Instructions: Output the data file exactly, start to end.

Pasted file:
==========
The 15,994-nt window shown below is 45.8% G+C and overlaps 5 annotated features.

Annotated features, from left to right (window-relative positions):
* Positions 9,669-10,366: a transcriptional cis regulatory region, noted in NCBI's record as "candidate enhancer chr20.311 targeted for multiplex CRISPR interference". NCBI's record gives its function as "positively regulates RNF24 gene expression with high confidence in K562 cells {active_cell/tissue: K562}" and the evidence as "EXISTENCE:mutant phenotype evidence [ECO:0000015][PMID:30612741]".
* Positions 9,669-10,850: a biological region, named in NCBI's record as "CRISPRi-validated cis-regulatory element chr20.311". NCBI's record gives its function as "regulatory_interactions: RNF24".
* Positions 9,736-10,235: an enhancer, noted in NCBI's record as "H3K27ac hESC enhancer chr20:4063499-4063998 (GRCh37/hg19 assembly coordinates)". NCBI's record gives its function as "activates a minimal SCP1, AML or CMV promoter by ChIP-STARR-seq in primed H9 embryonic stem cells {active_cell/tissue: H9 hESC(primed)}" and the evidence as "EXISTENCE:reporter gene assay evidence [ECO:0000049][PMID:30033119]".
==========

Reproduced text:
The 15,994-nt window shown below is 45.8% G+C and overlaps 5 annotated features.

Annotated features, from left to right (window-relative positions):
* Positions 9,669-10,366: a transcriptional cis regulatory region, noted in NCBI's record as "candidate enhancer chr20.311 targeted for multiplex CRISPR interference". NCBI's record gives its function as "positively regulates RNF24 gene expression with high confidence in K562 cells {active_cell/tissue: K562}" and the evidence as "EXISTENCE:mutant phenotype evidence [ECO:0000015][PMID:30612741]".
* Positions 9,669-10,850: a biological region, named in NCBI's record as "CRISPRi-validated cis-regulatory element chr20.311". NCBI's record gives its function as "regulatory_interactions: RNF24".
* Positions 9,736-10,235: an enhancer, noted in NCBI's record as "H3K27ac hESC enhancer chr20:4063499-4063998 (GRCh37/hg19 assembly coordinates)". NCBI's record gives its function as "activates a minimal SCP1, AML or CMV promoter by ChIP-STARR-seq in primed H9 embryonic stem cells {active_cell/tissue: H9 hESC(primed)}" and the evidence as "EXISTENCE:reporter gene assay evidence [ECO:0000049][PMID:30033119]".